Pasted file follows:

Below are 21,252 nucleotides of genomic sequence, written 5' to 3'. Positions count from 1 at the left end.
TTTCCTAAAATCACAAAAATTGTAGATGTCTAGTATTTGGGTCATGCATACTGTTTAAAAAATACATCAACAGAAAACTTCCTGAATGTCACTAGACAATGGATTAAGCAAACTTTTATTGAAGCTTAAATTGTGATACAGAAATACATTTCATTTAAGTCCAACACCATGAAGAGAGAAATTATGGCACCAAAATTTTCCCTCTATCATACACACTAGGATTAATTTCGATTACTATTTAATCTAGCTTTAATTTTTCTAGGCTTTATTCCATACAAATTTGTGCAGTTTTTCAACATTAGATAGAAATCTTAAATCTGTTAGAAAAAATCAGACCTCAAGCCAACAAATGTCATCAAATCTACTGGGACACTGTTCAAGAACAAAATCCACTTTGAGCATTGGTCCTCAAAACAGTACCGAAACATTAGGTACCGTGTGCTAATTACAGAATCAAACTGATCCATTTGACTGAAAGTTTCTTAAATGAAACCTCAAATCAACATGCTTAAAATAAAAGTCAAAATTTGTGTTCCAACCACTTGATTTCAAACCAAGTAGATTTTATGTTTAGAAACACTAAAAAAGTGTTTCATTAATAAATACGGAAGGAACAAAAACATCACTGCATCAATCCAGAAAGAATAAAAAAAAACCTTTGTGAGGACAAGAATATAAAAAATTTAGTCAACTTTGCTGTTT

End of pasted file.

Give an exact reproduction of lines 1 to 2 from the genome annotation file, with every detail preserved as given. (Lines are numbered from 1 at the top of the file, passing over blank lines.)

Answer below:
Below are 21,252 nucleotides of genomic sequence, written 5' to 3'. Positions count from 1 at the left end.
TTTCCTAAAATCACAAAAATTGTAGATGTCTAGTATTTGGGTCATGCATACTGTTTAAAAAATACATCAACAGAAAACTTCCTGAATGTCACTAGACAATGGATTAAGCAAACTTTTATTGAAGCTTAAATTGTGATACAGAAATACATTTCATTTAAGTCCAACACCATGAAGAGAGAAATTATGGCACCAAAATTTTCCCTCTATCATACACACTAGGATTAATTTCGATTACTATTTAATCTAGCTTTAATTTTTCTAGGCTTTATTCCATACAAATTTGTGCAGTTTTTCAACATTAGATAGAAATCTTAAATCTGTTAGAAAAAATCAGACCTCAAGCCAACAAATGTCATCAAATCTACTGGGACACTGTTCAAGAACAAAATCCACTTTGAGCATTGGTCCTCAAAACAGTACCGAAACATTAGGTACCGTGTGCTAATTACAGAATCAAACTGATCCATTTGACTGAAAGTTTCTTAAATGAAACCTCAAATCAACATGCTTAAAATAAAAGTCAAAATTTGTGTTCCAACCACTTGATTTCAAACCAAGTAGATTTTATGTTTAGAAACACTAAAAAAGTGTTTCATTAATAAATACGGAAGGAACAAAAACATCACTGCATCAATCCAGAAAGAATAAAAAAAAACCTTTGTGAGGACAAGAATATAAAAAATTTAGTCAACTTTGCTGTTT